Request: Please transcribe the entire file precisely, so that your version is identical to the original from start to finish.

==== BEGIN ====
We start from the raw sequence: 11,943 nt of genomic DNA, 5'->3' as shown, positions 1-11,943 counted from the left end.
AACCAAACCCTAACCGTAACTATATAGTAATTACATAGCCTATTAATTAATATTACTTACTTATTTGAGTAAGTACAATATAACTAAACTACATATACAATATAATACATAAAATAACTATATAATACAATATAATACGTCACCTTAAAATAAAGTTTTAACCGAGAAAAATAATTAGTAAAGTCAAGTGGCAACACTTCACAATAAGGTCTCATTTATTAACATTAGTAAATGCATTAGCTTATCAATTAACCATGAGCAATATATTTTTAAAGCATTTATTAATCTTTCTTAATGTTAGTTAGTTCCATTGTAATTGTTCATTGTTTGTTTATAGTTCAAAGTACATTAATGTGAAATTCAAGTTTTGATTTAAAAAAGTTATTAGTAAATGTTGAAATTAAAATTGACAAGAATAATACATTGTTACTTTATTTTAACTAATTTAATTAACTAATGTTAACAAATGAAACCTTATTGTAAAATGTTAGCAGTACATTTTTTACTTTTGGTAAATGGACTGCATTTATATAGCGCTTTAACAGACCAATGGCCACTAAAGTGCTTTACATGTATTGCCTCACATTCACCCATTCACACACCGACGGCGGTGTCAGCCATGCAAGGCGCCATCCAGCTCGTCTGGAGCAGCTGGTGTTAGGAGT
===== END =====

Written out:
We start from the raw sequence: 11,943 nt of genomic DNA, 5'->3' as shown, positions 1-11,943 counted from the left end.
AACCAAACCCTAACCGTAACTATATAGTAATTACATAGCCTATTAATTAATATTACTTACTTATTTGAGTAAGTACAATATAACTAAACTACATATACAATATAATACATAAAATAACTATATAATACAATATAATACGTCACCTTAAAATAAAGTTTTAACCGAGAAAAATAATTAGTAAAGTCAAGTGGCAACACTTCACAATAAGGTCTCATTTATTAACATTAGTAAATGCATTAGCTTATCAATTAACCATGAGCAATATATTTTTAAAGCATTTATTAATCTTTCTTAATGTTAGTTAGTTCCATTGTAATTGTTCATTGTTTGTTTATAGTTCAAAGTACATTAATGTGAAATTCAAGTTTTGATTTAAAAAAGTTATTAGTAAATGTTGAAATTAAAATTGACAAGAATAATACATTGTTACTTTATTTTAACTAATTTAATTAACTAATGTTAACAAATGAAACCTTATTGTAAAATGTTAGCAGTACATTTTTTACTTTTGGTAAATGGACTGCATTTATATAGCGCTTTAACAGACCAATGGCCACTAAAGTGCTTTACATGTATTGCCTCACATTCACCCATTCACACACCGACGGCGGTGTCAGCCATGCAAGGCGCCATCCAGCTCGTCTGGAGCAGCTGGTGTTAGGAGT